This one-time small-town boy from Spartanburg, South Carolina, has some very clear ideas about the food he serves at his now sizzling-hot restaurant in Harlem. And when Smalls speaks, the whole world is now leaning in to listen after one of the most influential magazines in the country, Esquire Magazine, named The Cecil as 2014’s Best Restaurant in America.
Yes, the best restaurant in the entirety of the 50 states. Serving food that should not be called “soul food.”
“The Cecil is an exotic concept and an idea,” said Smalls, chef and co-owner—with business mogul Dick Parsons—of The Cecil. “It’s something that can’t be dismissed. Often times the world likes to simply say anytime a Black person steps into a kitchen that they’re making soul food. I have nothing against soul food. I just think young African-Americans should have the opportunity to find themselves without being under the umbrella of having their food called soul food because they are Black.”
In fact, don’t even call it food. As Smalls puts it, his delicacies should be considered as more of a conversation.
“At The Cecil in Harlem I am creating my interpretation of an edible conversation of the food of the African diaspora,” said Smalls.
Nestled in what used to be The Cecil Hotel, the restaurant offers a new and unique spin on fusion cooking.
“What I have done is created a celebration of the food of the African diaspora, which includes a lot of the singular disciplines that other restaurants probably build their foundation on, soul food or southern food or African food or Asian food,” explained Smalls. “Essentially, I have studied some of the historic tracks of African migrating people throughout the globe as a result of forced slavery and I have studied their contributions on the culinary landscape in all of the countries that they inhabited. Everywhere Africans were sold as slaves they were the workforce. So I studied those relationships, and what I call organic, authentic fusion cooking. The first fusion cooking, really, and I then gave my interpretation of what all of that would be if it were a culinary discipline.”
The Cecil is the only place in New York where you can have authentic Asian food resting next to African-inspired delicacies all on one plate. But the journey to The Cecil hasn’t necessarily been straight and narrow for the opera-singing chef. He opened two restaurants prior to the Harlem gem because, well, food was just in his blood.
“When you grow up in a small town you get up from the table and you’re already thinking about the next meal. Your life revolves around eating, playing and school,” Smalls said. “There wasn’t a lot of night life so everything was done with family. The big thing was to go to a church fish fry or a picnic or after church go and get some ice cream or something, but it was very simple. The world seemed to conspire to make sure that families uniquely were interwoven. You all had this activity where it was essentially ‘let’s get together over food.’ Food was power for people. It was currency. Food was magical.”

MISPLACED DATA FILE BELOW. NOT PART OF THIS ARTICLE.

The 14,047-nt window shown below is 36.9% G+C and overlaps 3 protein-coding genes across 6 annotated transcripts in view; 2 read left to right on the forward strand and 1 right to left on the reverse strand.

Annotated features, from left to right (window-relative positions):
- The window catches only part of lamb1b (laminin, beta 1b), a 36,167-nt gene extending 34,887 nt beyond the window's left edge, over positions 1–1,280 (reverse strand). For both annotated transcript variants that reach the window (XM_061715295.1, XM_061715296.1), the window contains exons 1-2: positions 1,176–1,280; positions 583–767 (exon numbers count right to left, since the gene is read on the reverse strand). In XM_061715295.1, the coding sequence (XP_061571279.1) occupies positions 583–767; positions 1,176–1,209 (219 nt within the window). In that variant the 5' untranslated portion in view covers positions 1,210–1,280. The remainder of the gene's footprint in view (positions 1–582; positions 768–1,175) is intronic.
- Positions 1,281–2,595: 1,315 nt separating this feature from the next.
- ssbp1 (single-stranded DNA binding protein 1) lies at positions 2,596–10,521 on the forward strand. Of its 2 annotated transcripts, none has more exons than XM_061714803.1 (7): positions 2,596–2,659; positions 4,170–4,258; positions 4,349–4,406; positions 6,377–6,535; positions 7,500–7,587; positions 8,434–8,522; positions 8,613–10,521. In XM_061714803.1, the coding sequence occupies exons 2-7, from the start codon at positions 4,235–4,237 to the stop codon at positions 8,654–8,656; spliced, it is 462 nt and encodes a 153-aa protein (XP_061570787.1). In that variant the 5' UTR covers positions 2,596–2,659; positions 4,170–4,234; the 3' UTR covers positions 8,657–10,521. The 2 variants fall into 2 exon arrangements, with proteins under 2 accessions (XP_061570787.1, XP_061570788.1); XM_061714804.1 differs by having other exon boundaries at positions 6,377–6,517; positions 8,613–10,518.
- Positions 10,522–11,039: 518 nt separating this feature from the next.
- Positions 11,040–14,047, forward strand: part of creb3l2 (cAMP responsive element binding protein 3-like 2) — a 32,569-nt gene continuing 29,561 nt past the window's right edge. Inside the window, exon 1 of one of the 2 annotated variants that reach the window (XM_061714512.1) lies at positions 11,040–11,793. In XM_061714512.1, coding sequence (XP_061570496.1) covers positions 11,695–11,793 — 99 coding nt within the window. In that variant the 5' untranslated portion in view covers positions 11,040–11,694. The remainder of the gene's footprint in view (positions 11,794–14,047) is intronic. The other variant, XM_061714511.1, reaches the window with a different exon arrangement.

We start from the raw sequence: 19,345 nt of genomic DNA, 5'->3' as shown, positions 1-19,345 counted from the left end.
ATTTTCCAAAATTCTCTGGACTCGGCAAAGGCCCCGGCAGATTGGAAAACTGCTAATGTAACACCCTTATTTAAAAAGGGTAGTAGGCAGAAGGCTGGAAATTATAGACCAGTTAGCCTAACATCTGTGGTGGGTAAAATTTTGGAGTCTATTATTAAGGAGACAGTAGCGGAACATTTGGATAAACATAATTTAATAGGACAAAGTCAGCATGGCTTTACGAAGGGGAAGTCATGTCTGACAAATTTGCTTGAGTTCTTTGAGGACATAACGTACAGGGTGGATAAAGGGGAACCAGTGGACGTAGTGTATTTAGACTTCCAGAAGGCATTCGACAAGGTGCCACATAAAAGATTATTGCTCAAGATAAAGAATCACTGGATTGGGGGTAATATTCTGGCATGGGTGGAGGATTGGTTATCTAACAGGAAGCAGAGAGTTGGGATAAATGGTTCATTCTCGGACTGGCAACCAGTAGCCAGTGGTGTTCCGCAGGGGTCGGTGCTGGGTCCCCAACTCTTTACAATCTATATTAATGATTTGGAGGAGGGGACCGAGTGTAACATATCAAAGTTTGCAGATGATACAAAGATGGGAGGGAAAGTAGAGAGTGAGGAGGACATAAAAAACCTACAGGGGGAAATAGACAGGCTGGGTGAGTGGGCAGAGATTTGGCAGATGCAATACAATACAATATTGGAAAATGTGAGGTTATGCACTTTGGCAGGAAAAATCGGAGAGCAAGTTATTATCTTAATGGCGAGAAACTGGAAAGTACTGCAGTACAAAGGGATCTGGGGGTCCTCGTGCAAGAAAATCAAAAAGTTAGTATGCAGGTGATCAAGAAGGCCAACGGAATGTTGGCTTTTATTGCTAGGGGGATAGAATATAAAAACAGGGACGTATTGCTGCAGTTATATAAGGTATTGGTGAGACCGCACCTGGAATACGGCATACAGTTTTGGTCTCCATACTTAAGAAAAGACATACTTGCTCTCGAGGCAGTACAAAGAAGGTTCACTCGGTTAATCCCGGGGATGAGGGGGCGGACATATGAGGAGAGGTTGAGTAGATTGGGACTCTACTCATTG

So, food was never a question. The real issue was what he was going to do with it. A lively spirit devoted to following passions and squeezing every drop out of the human experience, Smalls knew he wanted to use his gift to take people on a journey. So in 1994, he decided to open his first restaurant, Cafe Beulah.
“The point was to make my living room public. I had to get people out of my house and someone else needed to pay for dinner,” the owner joked. “I mean it was exhausting and I was going broke. I knew I wanted to be a host. I made that decision. I had sung a lot throughout America and Europe. I had been on Broadway. We won a Tony Award and a Grammy for my recording of ‘Porgy and Bess.’ So I’d seen a lot of things, done a lot of things and I knew in that moment in the early 90s that I wanted a different kind of stage. And I basically swapped the operatic stage for the culinary stage. I needed another playground and I felt very strongly that I wanted to be a restaurateur. That’s what was calling me, quite literally I needed to change the conversation.”
With the restaurant’s recent awards and accolades, The Cecil and Alexander Smalls have not only changed the conversation but started a whole new dialogue entirely.
No longer are reporters clamoring to put Smalls in a box by calling his food “finger lickin’ good,” or “sweet as molasses” or any other kind of that “Jim Crow bullsh*t” as Smalls so quaintly puts it. Now people are talking about his food for the way it opens their eyes and the journey it takes them on.
“The food was the most thrillingly unique we tasted this year, primed and loaded with the flavors of the African diaspora—that trail of taste that moved from West Africa to India, the Caribbean to America to China, and then back again,” Josh Ozersky of Esquire wrote. “But more remarkably, the Cecil has made a community restaurant in one of the most polarized places on earth.”
For most people winning a Tony, traveling the world, co-owning jazz venue and restaurant, Minton’s in Harlem, and having your restaurant be named the best in the nation would be enough, but Smalls clearly isn’t most people. So what’s next for the man who seems to have done it all?
As he simply puts it, “The world.”